It is important to understand the national cancer screening programs, including:
- who is eligible to screen
- cost of screening
- effectiveness of screening
- the process of screening, and
- the patient pathway if your client gets a positive screening result.
The national screening programs
Cancer is the second highest cause of death in Australia, but some some cancers can be found early or even prevented through national screening programs such as for breast, bowel and cervical cancer.
Breast, bowel and cervical cancers can develop without symptoms. Screening aims to find early signs of cancer when it is easier to treat. Cancer screening is for people
- without symptoms
- without a strong family history, and;
- who have not had a recent abnormal screening result or cancer and require ongoing involvement from their medical practitioner.
There are three cancer screening programs Australians are encouraged to take part in.
- Men and women aged 50 to 74 are encouraged to do the at-home bowel screening test every two years.
- Women aged 50 to 74 are encouraged to have a mammogram for breast cancer every two years.
- Women aged 25 to 74 should have regular cervical screening to help prevent cervical cancer every five years.
The table below is a summary of the national screening programs in Australia.
|Women 25–49 years||*|
|Women 50–74 years||*||*||*|
|Men 50–74 years||*|
Health workers are often asked why screening programs are not offered to younger people, below are some explanations why:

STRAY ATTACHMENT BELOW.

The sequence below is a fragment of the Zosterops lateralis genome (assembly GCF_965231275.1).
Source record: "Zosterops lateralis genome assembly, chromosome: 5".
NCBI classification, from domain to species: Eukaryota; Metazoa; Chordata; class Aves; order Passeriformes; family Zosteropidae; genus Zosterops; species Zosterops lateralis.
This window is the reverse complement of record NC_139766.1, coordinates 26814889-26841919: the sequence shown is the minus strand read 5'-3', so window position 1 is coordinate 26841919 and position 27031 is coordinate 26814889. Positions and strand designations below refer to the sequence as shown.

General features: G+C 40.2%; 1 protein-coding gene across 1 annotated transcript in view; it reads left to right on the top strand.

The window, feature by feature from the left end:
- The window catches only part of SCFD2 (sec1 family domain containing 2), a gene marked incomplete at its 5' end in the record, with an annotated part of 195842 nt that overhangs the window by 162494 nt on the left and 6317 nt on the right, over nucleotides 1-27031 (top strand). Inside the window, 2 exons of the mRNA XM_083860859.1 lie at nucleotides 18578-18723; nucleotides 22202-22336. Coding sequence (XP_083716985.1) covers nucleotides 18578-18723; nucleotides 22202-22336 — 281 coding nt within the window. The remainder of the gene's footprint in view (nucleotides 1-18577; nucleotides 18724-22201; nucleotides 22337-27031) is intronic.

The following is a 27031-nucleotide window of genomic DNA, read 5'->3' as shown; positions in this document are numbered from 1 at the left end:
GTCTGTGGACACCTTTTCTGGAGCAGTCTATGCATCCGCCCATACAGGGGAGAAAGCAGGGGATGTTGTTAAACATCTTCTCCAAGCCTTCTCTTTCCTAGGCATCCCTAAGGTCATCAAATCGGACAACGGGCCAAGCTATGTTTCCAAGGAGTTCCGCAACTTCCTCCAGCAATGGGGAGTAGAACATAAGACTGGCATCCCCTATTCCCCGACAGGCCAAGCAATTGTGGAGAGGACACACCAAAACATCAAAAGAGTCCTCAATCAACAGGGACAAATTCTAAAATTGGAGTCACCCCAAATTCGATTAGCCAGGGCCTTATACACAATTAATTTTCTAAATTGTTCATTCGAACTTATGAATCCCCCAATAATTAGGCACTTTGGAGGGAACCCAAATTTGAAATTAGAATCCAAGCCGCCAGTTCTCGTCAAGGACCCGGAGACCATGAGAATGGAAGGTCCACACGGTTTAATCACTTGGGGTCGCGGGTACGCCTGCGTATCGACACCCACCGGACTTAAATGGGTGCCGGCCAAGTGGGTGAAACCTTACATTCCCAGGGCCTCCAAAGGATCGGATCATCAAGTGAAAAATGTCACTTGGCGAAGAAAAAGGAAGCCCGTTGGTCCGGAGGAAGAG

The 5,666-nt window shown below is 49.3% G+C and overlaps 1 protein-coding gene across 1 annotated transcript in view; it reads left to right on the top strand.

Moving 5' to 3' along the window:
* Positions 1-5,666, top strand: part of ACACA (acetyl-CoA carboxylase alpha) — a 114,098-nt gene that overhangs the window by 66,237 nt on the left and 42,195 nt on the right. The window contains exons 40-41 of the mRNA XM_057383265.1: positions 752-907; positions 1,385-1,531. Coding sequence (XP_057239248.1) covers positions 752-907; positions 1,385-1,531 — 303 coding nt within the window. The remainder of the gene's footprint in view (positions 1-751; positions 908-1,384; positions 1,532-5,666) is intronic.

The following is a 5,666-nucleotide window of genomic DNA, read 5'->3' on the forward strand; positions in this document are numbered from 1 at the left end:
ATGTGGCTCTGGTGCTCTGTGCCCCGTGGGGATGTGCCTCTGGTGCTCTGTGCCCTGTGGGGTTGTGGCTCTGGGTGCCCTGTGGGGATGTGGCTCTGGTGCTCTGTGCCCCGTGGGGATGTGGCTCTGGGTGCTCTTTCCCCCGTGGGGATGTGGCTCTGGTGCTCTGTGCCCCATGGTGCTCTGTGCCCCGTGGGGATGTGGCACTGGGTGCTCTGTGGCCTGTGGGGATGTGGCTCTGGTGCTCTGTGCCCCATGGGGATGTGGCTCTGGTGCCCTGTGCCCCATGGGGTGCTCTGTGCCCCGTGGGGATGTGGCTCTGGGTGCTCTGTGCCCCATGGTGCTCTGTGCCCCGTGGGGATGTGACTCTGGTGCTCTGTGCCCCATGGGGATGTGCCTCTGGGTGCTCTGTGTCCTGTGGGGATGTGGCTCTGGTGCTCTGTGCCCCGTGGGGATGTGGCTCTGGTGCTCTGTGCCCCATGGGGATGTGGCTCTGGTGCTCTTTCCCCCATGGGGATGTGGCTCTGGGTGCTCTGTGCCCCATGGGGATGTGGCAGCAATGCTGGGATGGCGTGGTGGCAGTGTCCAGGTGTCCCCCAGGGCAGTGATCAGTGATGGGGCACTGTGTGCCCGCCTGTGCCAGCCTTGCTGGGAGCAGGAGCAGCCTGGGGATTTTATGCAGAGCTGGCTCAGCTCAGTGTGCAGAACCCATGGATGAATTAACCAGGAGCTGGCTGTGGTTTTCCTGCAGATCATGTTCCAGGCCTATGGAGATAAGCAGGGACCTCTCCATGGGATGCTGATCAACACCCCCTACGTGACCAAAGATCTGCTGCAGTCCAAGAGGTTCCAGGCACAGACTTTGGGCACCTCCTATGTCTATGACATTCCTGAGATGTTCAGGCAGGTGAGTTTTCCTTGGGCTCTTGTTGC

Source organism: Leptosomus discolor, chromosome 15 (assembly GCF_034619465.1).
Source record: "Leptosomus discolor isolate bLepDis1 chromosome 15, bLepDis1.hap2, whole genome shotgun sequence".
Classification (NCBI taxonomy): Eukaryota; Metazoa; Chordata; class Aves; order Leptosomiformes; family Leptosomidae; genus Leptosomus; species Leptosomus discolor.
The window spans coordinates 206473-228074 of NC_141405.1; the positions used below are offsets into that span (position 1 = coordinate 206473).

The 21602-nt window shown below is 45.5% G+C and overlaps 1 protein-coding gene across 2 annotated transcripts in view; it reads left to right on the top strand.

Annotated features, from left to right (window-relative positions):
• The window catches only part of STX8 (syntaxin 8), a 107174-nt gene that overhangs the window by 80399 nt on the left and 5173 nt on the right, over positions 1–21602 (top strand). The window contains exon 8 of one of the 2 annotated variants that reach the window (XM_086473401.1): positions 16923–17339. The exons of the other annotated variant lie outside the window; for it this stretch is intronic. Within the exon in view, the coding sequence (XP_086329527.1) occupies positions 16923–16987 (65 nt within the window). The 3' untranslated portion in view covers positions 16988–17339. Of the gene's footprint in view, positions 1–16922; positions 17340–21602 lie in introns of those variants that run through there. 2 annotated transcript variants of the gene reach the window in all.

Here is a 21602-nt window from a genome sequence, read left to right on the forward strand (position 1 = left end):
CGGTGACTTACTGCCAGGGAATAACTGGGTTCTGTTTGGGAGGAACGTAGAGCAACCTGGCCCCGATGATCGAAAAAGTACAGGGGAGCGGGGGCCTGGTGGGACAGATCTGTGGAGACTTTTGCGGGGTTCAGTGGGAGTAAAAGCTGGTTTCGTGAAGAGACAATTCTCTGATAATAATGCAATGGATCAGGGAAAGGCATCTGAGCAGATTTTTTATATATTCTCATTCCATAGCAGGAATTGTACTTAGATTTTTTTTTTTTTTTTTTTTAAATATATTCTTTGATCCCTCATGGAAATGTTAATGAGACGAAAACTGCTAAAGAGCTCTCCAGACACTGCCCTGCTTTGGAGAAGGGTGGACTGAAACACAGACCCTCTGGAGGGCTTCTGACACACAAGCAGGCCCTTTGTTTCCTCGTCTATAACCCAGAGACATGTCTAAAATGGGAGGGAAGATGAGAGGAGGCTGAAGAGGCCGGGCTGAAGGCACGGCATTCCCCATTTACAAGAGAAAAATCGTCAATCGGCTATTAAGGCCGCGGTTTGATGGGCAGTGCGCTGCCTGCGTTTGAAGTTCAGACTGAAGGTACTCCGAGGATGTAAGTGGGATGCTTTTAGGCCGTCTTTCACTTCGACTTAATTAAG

- Bowel cancer is rare in younger Victorians with 358 new cases (9% of total) in 2015 diagnosed in those aged less than 50 years, therefore screening is offered to people aged 50–74. People over 74 are advised to speak to their GP. For more information, visit the Cancer Council's bowel cancer website.
- The incidence of breast cancer increases with age. In 2017, it was estimated around 80% of new cases will be diagnosed in women over 50 years, therefore the national breast screening program starts at the age of 50. Women aged 40-49 are eligible to participate in the breastscreen program, they are just not invited.
- Cervical cancer in women under 25 is rare and the types of cervical cancers that can occur in young women are very difficult to detect through routine screening, therefore the Cervical Screening Test is offered to women aged 25 to 74. For more information, visit Cancer Council Australia's Cervical Screening website.
Evidence-based sources of information
It is important that project leaders and health professionals know the principles of cancer screening programs in Australia. But, you aren’t expected to know all the answers. If you are feeling uncertain, you can direct questions to an evidence-based source, such as Cancer Council Victoria and the Australian Government Cancer Screening websites. The principles of cancer screening programs, adopted by the World Health Organization, are also available.